Now well strung out on their approach to Piteşti, all five groups nonetheless reached the navigational checkpoint 65 miles (105 km) from Ploieşti At Câmpina, and the 389th BG(H) departed as planned for its separate but synchronous approach to the mission target. Continuing from Piteşti, Compton and Ent made a navigational judgment that was to prove very costly: at Târgovişte, mid-way to the next checkpoint at Floreşti, Compton followed the incorrect railway line for his turn toward Ploieşti, setting his group and Baker’s 93rd BG(H) on a course for Bucharest. In the process, Ent and Compton overrode the advice of their bomber’s navigator, Captain Harold Wicklund, who was a HALPRO veteran. In the face of an impending disaster, many crews chose to break radio silence and draw attention to the navigational error as both the groups flew straight into Gerstenberg’s air defence complex around the Bucharest area, which they now had to now face before reaching that still awaiting them around Ploieşti. Pressing on through a storm of Flak, Baker’s bomber suffered damage so severe that Baker had to order the bombs to be jettisoned in order that his aeroplane could continue to lead the formation over its target at the Columbia Aquila refinery.
Despite his group’s heavy losses, Baker continued the the 93rd BG(H)’s course and, once clear, began to climb. But appreciating that the aeroplane was effectively lost, Baker maintained the climb in order to permit the crew to abandon the bomber: none of the men survived. The two aircraft flown by Major Ramsay D. Potts and Major George S. Brown flew into heavy smoke over Columbia Aquila, but led two additional elements of the 93rd BG(H) to make a successful drop of their bombs over the Astra Romana, Unirea Orion, and Columbia Aquila refineries. The 93rd BG(H) lost 11 aircraft over its Ploieşti targets. One of the losses was a bomber despatched by a Romanian IAR-80 fighter, which half-rolled and passed inverted below the bomber to rake the B-24’s belly with fire: the bomber crashed into Ploieşti women’s prison, a three-storey building which burst into flames, only 40 women surviving the disaster.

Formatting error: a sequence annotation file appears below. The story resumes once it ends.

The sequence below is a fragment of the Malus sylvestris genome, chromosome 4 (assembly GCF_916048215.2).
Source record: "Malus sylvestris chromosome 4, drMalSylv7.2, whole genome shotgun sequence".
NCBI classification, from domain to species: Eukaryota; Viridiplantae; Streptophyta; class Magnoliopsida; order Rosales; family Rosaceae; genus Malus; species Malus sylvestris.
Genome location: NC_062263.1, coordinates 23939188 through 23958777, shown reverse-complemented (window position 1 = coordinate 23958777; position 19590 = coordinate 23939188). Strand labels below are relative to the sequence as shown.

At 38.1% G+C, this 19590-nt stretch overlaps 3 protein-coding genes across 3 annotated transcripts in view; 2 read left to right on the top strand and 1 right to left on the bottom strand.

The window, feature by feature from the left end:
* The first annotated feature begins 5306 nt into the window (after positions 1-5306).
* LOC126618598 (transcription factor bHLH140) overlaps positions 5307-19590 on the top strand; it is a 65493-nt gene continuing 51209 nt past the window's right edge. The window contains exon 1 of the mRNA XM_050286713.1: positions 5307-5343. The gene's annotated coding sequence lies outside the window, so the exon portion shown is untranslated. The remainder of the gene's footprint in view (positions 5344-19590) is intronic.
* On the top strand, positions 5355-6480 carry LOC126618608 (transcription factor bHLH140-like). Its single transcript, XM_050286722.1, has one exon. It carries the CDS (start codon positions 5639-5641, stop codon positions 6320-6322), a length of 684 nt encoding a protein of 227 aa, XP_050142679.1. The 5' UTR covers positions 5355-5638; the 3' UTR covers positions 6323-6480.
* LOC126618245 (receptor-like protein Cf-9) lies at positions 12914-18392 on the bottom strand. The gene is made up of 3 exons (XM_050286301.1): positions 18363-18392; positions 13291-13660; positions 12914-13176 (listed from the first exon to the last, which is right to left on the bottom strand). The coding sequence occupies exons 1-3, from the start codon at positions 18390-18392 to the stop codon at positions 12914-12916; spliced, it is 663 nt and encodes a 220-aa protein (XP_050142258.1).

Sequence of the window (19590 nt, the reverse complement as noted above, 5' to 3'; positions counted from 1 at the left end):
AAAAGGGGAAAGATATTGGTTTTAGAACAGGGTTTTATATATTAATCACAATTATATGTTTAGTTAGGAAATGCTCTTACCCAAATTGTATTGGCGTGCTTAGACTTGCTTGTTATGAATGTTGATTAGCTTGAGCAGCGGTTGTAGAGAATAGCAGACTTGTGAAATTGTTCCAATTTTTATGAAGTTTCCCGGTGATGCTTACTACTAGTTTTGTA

The defences were notably strong around the Romana America refinery which was 376th BG(H)’s target, so Ent ordered Compton to attack targets of opportunity. Most of the 376th BG(H)’s bombers attacked the Steaua Română refinery at Câmpina from the east, and five headed directly into the conflagration over the Concordia Vega refinery. At Câmpina, air-defence sites on the overlooking hills were able to fire down into the formation, and IAR-80 fighters also had some successes.
With the 93rd and 376th BG(H)s engaged over the target area, Kane and Johnson of the 98th and 44th BG(H)s made their prescribed turn at Floreşti and continued to their respective targets at the Asta Romana and Columbia Aquila refineries. Both groups found the German and Romanian defences on full alert and faced the tactical disadvantages of the oil fires which were now raging, thick smoke, secondary explosions, and delayed-action bombs dropped by Baker’s 93rd BG(H) during its earlier run. The approach of the groups led by Kane and Johnson, parallel to the railway linking Floreşti and Ploieşti, had the unfortunate distinction of encountering Gerstenberg’s disguised Flak train. At an altitude of only about 50 ft (15 m), the bombers of the 98th and 44th BG(H)s found themselves to the left and right of this train’s direction of movement. The advantage lay with the 98th and 44th BG(H)s, whose gunners responded rapidly to the threat, disabling the locomotive and killing many of the Flak gun crews.